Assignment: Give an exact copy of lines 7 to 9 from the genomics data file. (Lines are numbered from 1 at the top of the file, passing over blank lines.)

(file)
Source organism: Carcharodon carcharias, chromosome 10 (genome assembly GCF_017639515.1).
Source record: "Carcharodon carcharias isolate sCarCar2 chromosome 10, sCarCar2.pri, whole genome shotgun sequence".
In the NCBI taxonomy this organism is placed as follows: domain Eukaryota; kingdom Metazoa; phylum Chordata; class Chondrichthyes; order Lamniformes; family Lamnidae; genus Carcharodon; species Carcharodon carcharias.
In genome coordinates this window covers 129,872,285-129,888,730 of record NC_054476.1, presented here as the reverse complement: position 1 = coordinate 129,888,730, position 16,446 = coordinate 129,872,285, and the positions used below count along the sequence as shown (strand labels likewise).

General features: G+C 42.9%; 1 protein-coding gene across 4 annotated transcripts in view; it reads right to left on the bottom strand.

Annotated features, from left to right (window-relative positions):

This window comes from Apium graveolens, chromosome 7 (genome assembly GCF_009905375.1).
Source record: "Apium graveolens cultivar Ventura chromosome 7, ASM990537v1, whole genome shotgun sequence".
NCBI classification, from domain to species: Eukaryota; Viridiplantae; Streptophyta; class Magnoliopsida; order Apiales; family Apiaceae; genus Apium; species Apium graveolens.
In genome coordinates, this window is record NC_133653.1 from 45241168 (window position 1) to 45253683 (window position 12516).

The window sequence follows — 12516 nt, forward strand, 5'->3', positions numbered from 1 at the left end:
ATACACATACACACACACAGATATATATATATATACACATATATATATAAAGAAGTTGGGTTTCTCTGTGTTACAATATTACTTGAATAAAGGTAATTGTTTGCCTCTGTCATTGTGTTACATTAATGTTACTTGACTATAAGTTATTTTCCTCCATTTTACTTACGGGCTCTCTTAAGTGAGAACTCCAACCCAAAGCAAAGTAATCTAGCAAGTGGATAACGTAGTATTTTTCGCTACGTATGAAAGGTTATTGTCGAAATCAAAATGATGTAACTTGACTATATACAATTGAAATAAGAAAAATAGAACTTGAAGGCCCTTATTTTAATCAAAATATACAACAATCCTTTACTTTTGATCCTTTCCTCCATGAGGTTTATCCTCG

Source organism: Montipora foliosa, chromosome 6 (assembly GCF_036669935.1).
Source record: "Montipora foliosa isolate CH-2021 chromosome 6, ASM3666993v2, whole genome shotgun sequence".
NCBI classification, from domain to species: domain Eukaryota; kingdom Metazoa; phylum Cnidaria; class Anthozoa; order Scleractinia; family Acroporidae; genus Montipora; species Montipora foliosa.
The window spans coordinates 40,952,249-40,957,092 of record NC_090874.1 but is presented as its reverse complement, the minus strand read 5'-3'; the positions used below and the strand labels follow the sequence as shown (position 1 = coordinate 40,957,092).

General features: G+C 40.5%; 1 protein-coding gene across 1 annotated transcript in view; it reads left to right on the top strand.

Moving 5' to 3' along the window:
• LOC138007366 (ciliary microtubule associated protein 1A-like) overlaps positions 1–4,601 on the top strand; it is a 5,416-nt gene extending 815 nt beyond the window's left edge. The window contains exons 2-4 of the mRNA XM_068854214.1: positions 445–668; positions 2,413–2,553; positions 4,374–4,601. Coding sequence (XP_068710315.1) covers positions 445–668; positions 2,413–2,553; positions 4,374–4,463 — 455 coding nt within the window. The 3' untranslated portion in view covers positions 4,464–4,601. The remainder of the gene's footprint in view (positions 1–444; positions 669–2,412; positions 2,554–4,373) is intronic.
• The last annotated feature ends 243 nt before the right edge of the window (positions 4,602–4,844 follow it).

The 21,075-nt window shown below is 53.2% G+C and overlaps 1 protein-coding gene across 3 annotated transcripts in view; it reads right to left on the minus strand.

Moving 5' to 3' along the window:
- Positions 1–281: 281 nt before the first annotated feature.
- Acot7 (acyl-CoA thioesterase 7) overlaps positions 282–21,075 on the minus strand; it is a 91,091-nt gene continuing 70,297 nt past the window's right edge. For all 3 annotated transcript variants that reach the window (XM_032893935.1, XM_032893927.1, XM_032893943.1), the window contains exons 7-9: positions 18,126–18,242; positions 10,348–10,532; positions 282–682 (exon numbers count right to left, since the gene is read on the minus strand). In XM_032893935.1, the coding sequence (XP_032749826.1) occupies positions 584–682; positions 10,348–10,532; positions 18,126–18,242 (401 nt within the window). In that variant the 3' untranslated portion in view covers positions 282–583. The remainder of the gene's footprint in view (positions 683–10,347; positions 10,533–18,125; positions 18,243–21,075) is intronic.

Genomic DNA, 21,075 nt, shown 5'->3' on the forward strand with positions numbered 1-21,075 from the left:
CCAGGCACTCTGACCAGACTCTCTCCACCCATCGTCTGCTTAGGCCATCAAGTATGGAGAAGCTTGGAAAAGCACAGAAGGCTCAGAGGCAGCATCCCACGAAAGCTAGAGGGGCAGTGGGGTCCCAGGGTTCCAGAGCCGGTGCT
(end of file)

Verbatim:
This window comes from Apium graveolens, chromosome 7 (genome assembly GCF_009905375.1).
Source record: "Apium graveolens cultivar Ventura chromosome 7, ASM990537v1, whole genome shotgun sequence".
NCBI classification, from domain to species: Eukaryota; Viridiplantae; Streptophyta; class Magnoliopsida; order Apiales; family Apiaceae; genus Apium; species Apium graveolens.